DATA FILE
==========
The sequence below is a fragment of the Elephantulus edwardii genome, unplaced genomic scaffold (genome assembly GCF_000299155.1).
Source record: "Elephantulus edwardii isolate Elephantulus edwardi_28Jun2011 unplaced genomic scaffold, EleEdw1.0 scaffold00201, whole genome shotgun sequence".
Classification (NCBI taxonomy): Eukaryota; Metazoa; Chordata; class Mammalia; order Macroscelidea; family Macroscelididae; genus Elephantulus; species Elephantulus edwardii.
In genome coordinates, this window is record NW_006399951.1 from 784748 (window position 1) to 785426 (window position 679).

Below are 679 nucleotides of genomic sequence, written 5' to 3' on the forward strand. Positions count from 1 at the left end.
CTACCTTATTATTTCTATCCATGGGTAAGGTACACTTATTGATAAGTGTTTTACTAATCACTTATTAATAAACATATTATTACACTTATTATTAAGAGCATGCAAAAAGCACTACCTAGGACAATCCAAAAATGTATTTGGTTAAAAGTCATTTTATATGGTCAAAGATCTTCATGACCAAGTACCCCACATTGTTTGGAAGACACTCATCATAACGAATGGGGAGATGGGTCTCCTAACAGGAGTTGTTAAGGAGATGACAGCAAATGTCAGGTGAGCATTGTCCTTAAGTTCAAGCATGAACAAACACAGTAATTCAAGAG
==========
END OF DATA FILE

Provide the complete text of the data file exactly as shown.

The sequence below is a fragment of the Elephantulus edwardii genome, unplaced genomic scaffold (genome assembly GCF_000299155.1).
Source record: "Elephantulus edwardii isolate Elephantulus edwardi_28Jun2011 unplaced genomic scaffold, EleEdw1.0 scaffold00201, whole genome shotgun sequence".
Classification (NCBI taxonomy): Eukaryota; Metazoa; Chordata; class Mammalia; order Macroscelidea; family Macroscelididae; genus Elephantulus; species Elephantulus edwardii.
In genome coordinates, this window is record NW_006399951.1 from 784748 (window position 1) to 785426 (window position 679).

Below are 679 nucleotides of genomic sequence, written 5' to 3' on the forward strand. Positions count from 1 at the left end.
CTACCTTATTATTTCTATCCATGGGTAAGGTACACTTATTGATAAGTGTTTTACTAATCACTTATTAATAAACATATTATTACACTTATTATTAAGAGCATGCAAAAAGCACTACCTAGGACAATCCAAAAATGTATTTGGTTAAAAGTCATTTTATATGGTCAAAGATCTTCATGACCAAGTACCCCACATTGTTTGGAAGACACTCATCATAACGAATGGGGAGATGGGTCTCCTAACAGGAGTTGTTAAGGAGATGACAGCAAATGTCAGGTGAGCATTGTCCTTAAGTTCAAGCATGAACAAACACAGTAATTCAAGAG